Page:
The conclusion of the Deloitte Swiss Watch Industry Study 2020 makes for reassuring reading: “With the second wave of the COVID pandemic currently affecting Europe and the US, no one can say for certain how long the crisis will last. However, as the country’s third largest exporter and a pillar of the Swiss economy, the Swiss watch industry will adapt and recover. Regardless of how the pandemic plays out, the watch industry will look back on the year 2020 as the year of accelerated transformation.” Except that in the meantime, Morgan Stanley has put some numbers on this “transformation” and they are considerably less upbeat. The American bank forecasts a drop in Swiss watch exports this year of 32% in volume to 14 million units and a 19.5% contraction in value to CHF 16 billion. In value terms, this signifies a return to 2010 levels. More concerning, the decline in volume takes the industry to its lowest level since 1946: half the number for 2011, when the industry shipped a record 29.8 million units.
This compares with latest figures published by the Federation of the Swiss Watch Industry (FH), which for the months of January to October 2020 reports a 37% decline in exports in volume (10.7 million units) and a 25% fall in value (CHF 12.6 billion) – suggesting that Morgan Stanley is basing its forecast on an expected improvement for the year-end that would soften the blow. The FH echoes this in its analysis for October 2020, noting that “the rate of decline continues to slow”. The 7% drop in exports for October is the lowest rate seen these past nine months. Despite this, the FH warns that the industry is facing “the sharpest decline ever recorded over the last 80 years.”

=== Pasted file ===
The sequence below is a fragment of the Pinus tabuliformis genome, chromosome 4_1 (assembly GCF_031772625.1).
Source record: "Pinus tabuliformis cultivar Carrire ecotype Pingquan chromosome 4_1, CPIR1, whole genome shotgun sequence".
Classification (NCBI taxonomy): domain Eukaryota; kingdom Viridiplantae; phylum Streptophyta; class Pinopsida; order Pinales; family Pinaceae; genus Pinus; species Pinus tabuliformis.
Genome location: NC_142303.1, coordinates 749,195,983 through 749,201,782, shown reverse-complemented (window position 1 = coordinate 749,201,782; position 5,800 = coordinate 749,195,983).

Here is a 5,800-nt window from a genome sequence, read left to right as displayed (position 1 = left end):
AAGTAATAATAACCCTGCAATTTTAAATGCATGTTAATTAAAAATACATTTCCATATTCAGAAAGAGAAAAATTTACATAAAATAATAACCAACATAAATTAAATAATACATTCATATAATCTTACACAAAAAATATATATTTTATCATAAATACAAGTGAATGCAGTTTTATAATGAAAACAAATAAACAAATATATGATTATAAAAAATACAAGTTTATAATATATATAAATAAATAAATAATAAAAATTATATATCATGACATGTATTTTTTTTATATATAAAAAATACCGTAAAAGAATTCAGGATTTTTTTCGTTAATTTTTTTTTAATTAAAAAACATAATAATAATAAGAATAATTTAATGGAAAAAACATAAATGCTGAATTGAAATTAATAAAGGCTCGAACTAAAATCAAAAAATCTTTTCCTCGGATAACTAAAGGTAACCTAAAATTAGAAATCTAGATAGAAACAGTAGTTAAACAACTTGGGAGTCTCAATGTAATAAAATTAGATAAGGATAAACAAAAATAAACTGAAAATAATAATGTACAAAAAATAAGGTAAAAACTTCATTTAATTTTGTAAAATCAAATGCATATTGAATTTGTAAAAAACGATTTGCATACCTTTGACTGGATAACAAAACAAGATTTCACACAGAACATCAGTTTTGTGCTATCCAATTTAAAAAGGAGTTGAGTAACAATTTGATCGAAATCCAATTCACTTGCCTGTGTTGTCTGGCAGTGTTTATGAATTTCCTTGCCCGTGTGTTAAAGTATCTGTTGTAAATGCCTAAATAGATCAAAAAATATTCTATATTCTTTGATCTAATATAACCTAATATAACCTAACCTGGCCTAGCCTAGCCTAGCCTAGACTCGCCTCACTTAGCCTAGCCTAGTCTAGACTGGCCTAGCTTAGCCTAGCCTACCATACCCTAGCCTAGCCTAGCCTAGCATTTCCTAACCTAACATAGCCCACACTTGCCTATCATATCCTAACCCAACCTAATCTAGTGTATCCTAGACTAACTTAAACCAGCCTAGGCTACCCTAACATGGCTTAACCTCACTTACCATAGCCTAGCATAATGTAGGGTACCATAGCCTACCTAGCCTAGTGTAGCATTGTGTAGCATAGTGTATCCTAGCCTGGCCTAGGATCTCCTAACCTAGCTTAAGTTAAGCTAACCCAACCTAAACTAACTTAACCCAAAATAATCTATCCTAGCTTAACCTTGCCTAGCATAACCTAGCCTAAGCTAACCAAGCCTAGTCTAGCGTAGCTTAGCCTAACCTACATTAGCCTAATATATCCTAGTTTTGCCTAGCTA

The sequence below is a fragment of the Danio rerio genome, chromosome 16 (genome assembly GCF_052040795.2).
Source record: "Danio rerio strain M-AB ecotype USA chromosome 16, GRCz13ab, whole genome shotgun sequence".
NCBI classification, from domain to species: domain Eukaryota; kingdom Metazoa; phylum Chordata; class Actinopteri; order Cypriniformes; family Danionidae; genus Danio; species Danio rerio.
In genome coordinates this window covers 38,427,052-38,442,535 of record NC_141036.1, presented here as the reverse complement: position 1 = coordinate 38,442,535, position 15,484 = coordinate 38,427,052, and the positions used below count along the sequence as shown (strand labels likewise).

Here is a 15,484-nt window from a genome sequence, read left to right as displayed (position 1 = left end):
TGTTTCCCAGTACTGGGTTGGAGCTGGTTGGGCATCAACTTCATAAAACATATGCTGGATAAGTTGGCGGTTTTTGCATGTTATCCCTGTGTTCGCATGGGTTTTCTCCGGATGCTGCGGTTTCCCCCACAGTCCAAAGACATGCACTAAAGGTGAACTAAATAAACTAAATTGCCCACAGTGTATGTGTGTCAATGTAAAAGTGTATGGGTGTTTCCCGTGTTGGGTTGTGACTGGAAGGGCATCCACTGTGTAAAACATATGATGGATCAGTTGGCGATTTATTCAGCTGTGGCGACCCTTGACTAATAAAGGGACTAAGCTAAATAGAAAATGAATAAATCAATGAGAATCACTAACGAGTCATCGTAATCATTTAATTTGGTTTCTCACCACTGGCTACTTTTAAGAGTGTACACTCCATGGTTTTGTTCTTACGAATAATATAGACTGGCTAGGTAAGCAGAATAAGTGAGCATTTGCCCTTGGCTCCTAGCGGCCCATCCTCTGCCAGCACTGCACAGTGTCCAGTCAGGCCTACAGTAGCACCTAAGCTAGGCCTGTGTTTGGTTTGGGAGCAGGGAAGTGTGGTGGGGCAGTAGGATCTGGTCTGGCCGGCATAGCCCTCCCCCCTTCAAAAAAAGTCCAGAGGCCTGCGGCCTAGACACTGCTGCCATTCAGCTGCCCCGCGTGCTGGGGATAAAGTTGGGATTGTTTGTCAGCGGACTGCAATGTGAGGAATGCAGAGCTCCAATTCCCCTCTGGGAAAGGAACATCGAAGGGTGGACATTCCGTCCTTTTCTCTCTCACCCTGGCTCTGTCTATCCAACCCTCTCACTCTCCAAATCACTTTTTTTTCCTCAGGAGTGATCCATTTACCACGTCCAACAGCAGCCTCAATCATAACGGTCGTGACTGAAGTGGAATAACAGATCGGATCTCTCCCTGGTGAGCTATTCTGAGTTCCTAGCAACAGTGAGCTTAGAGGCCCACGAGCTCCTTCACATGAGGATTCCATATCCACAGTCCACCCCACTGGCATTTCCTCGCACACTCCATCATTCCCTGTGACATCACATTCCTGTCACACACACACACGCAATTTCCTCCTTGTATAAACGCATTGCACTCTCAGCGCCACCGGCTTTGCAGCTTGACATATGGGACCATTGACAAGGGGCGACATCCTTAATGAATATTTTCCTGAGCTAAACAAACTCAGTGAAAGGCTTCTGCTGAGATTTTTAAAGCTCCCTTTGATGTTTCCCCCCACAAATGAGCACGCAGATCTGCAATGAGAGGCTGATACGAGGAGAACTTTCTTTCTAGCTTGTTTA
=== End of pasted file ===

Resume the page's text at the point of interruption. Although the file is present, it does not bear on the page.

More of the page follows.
The Morgan Stanley report describes how the situation is fuelling industry trends, starting with polarisation. Mega-brands and niche brands should fare better than those in the lower price segments, a prelude to renewed concentration. The report also points to accelerated premiumisation. According to Morgan Stanley, watches with a wholesale value above CHF 3,000 should account for an all-time high of 71% of Swiss watch exports in value versus just 10% in volume. Unsurprisingly, all eyes are on China, the only market to have grown since January. The US bank estimates that shipments of Swiss watches to Mainland China will increase by 24% for 2020 to CHF 2.5 billion. With a 15% share, this would make China the biggest export market for Swiss watch brands. Again according to the Morgan Stanley report, the United States is proving more resilient than the other main markets. The bank models a 15% contraction in the value of Swiss watch exports to the US to CHF 2 million, compared with a decline of 21% outside the United States.
Pre-worn shows no signs of wear
Turning to smartwatches, the Deloitte report concludes that the Swiss watch industry has “missed the boat”. Sales of the Apple Watch in Q1 2020 climbed 23% year-on-year whereas Swiss watch exports for that period declined by the same amount. Coronavirus or no coronavirus, smartwatches are as in-demand as ever and clearly part of the landscape. The good news is that “consumers are not completely digitalised when it comes to their timepieces.” They are, on the other hand, more and more tempted by pre-owned. One fifth of consumers surveyed by Deloitte said it was likely that they would buy a pre-owned luxury watch in the coming year. This proportion could well increase as brands step up the transition to e-commerce, auction houses hold online sales and traditional brick-and-mortar stores set aside areas for pre-owned watches.
A final point to emerge from these reports is the growing importance of sustainability for the watch industry; a concept that goes well beyond product lifespan to take in the supply chain and manufacturing. Consumers expect watch brands to demonstrate greater transparency and engage in ethical business practices. As Deloitte concludes, “investing in quality, tradition and durability will continue to be a unique selling point for the industry.”